Kohlrabi is certainly a VERY interesting looking vegetable, especially the first time you grow it! I thought that this week I would share a bit of info about kohlrabi and perhaps offer some answers to the question most often asked by first-time growers when admiring the first kohlrabi they have harvested from their garden - "now what do I do with it?!".
I must admit that I was a bit unsure what to do with my first kohlrabi. After doing a bit of research for this blog post, however, I am all inspired by some new recipes to try out ...
...but I'll get to those a little later ... first, a little bit of background info about kohlrabi....
Kohlrabi takes its name from the German words for cabbage (Kohl) and turnip (Rabi), because the swollen stem of the kohlrabi looks like a turnip.
Kohlrabi is sometimes known as a turnip cabbage, or German turnip. It is one of the most commonly eaten vegetables in Kashmir, India, where it is known as monj.
The botanical name of kohlrabi is Brassica oleracea gongylodes. It is related to other brassicas such as cabbage, broccoli, cauliflower, Brussels sprouts, and kale. "Gongylodes" means that it has a thick basal part of the stem that is eaten as a vegetable.Kohlrabi is very easy to grow and can be sown nearly all year round in New Zealand's temperate climate, except for the very coldest winter months. Kohlrabi seed is best sown when soil temperatures are between 8oC and 30oC. Sow seed directly, to a depth of approximately three times the diameter of the seed and space plants 25cm apart. Like other brassicas, kohlrabi are a favourite of white butterflies so protect your seedlings if there are still white butterflies lurking around. Kohlrabi grows best in light soil with cool outdoor temperatures. They will be ready after 55-70 days. Harvest them when they are about 7.50cm or smaller.
The taste and texture of kohlrabi is similar to broccoli stems or cabbage hearts but milder and sweeter. It can be eaten raw or cooked. Kohlrabi has a texture as crisp and juicy as an apple, although much less sweet. Small kohlrabi can be used unpeeled but you will need to peel the larger ones.
Kohlrabi can be green or purple, but the colouration of the purple type is skin deep - the edible part of both the purple and green kohlrabi are pale coloured. The leafy greens are also edible.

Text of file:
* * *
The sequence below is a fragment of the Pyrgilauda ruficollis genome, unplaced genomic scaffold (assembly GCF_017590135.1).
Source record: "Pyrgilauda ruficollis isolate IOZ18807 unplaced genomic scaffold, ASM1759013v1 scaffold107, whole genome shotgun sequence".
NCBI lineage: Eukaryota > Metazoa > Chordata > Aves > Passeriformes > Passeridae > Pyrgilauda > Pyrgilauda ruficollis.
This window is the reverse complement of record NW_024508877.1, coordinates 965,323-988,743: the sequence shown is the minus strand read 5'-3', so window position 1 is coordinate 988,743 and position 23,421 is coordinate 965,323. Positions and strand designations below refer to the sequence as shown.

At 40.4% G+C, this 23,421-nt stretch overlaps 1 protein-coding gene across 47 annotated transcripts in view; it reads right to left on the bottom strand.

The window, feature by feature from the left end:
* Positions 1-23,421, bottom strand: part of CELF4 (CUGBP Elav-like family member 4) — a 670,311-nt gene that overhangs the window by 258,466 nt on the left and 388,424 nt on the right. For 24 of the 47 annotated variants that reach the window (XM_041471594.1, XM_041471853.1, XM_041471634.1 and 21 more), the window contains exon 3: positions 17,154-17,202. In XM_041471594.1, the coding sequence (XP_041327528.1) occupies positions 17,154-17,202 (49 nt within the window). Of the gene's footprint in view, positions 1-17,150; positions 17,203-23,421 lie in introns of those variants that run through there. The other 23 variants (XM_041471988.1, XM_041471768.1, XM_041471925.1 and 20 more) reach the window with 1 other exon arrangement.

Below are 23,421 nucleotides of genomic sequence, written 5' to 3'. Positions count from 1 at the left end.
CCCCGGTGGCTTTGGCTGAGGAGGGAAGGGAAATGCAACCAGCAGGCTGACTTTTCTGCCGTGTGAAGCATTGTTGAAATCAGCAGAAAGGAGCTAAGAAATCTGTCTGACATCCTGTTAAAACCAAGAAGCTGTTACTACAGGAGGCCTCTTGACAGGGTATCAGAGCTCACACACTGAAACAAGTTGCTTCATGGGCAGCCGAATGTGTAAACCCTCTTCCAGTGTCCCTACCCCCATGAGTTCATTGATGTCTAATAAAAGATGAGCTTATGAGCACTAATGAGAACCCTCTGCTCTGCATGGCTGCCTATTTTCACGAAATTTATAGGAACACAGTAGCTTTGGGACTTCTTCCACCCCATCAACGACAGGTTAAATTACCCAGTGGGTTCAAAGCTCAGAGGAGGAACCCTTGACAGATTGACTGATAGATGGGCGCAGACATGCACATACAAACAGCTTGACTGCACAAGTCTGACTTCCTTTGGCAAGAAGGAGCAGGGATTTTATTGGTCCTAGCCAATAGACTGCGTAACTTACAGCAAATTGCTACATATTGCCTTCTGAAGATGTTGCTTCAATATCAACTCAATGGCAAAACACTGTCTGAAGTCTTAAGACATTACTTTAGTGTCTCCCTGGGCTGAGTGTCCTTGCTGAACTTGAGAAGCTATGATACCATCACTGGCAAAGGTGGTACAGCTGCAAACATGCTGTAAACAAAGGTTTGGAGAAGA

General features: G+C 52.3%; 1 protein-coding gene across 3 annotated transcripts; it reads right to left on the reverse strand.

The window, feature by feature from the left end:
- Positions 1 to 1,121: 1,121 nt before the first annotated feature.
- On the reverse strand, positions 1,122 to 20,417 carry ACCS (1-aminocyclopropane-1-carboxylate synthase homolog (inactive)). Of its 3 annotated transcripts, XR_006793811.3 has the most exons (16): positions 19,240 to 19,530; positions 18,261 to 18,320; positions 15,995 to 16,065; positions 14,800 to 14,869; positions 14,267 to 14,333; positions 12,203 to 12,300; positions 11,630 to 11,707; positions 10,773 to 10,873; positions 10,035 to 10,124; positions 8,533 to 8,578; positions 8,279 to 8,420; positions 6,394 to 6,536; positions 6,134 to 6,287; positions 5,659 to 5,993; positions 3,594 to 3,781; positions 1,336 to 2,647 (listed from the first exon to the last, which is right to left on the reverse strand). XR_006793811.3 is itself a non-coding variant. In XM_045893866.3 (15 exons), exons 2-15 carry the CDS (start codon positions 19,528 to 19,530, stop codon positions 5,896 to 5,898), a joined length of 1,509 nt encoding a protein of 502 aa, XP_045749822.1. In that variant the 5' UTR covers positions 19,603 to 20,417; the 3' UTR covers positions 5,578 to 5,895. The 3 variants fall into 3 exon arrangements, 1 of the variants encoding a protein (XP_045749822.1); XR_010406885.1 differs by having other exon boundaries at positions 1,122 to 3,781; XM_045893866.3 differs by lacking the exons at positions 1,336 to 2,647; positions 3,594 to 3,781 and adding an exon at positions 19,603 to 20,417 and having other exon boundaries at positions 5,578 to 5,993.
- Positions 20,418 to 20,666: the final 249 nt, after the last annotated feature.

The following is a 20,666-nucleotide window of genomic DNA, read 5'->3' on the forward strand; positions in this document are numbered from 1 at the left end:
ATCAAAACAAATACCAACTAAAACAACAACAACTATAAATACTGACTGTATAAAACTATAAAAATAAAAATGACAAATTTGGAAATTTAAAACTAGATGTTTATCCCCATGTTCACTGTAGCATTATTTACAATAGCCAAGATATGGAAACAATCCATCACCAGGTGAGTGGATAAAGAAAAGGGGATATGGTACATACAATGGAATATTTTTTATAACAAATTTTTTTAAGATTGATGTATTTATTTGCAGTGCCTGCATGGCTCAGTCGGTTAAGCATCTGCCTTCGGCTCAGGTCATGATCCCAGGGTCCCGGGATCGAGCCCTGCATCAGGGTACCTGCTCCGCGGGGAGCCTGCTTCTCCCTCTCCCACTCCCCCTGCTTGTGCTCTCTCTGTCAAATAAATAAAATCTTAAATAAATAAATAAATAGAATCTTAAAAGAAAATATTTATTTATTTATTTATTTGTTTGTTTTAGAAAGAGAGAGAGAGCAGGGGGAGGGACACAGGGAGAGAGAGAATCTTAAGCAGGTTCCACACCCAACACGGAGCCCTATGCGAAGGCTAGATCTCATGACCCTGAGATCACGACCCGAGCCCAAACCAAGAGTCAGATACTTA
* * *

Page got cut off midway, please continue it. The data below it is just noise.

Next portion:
Nutritionally, kohlrabi is a great source of Vitamins B6, Vitamin C, potassium, magnesium and copper. It is also high in dietary fibre and folic acid.
So.... easy to grow... attractive and interesting in the garden.....how about some recipe ideas! Here are some recipes I found that look and sound just fantastic - having just become a fan of parsnip purée, I am definitely going to try the kohlrabi purée.
If you would like to try other kohlrabi purée recipes, you could try Kohlrabi and Celeriac Purée (click here) or Celeriac Kohlrabi and Apple Purée (click here).
Kohlrabi ChipsAnother nice way to try Kohlrabi is to make Kohlrabi Chips. Simple slice kohlrabi thinly, brush with oil and bake in the oven until crispy. Season with simple salt and pepper or sprinkle with your favourite fries seasoning. Delicious!
Kohlrabi, Broccoli stem and Cabbage Coleslaw with Quinoa
1/2 cup cooked quinoa
2 tablespoons chopped fresh dill
1/2 teaspoons nigella seeds (optional)
3 tablespoons fresh lemon juice
1 tablespoon seasoned rice vinegar
2 teaspoons Dijon mustard
2 tablespoons grapeseed or canola oil
1/4 cup plain low-fat yoghurt
Freshly ground pepper
1/2 cup low-fat cottage cheese (optional)
Toss the shredded vegetables with salt to taste and place in a strainer set over a bowl. Refrigerate and let sit for 45 minutes to an hour. Discard the water that accumulates in the bowl and squeeze the shredded vegetables to extract more water. Transfer to a bowl and toss with the quinoa, dill and nigella seeds.
In a small bowl or measuring cup, mix together the lemon juice, rice vinegar, salt, pepper, Dijon mustard, oil and yogurt. Toss with the shredded vegetables. Add the cottage cheese to the salad and toss, or serve with the cottage cheese spooned on top.
Alessandra says ...
Great, this is a vegetable I know very little of, so good info here, maybe I should try to grow it :-)
Jean says ...
First time grower, we just steam ours, cut in rings. tastes just like a turnip. Have also roasted them with Potatoes, Pumpkin. and other roast veges. added them to vege soup.
Bob says ...
As an aside, we left a purple kohlrabi in the garden for about a year. It has not bolted but is now massive (basketball size) and covered with knobby growths. We'll be harvesting it on Friday to be carved up for the veggie sculpture competition in the Malvern A and P show. I am not sure what my daughter will do with it but is sure looks wild.
Barbara says ...
In Germany we traditionally cut Kohlrabi into sticks, boiled them until tender and then served them in a white sauce with nutmeg or parsley. Yummy.
Heike says ...
You can cut it into sticks and eat it raw, tastes very good too, very crunchy. What I have to say here is that it is an absolute pity you are not selling the Giant Kohlrabi seeds anymore. While I agree that the purple Kohlrabi looks more interesting, the Giant one kept tender for a long time and for people like me who always forget their Kohlrabi in the garden, that was great. Kohlrabi Gigante was the best!!!
Yvonne says ...
Married to a German I discovered Kohlrabi in Germany. It is delicious just steamed and then topped with salt, pepper and butter, or with a white sauce. No need to add other vegetables.
Sarah says ...
This was one of my all time favourite verges growing up, steamed, and served with lots of salt, pepper and butter
Jane says ...
I just love this vegetable and grow it every winter. I eat it raw and great in a coleslaw. Also add leaves to soups and stocks.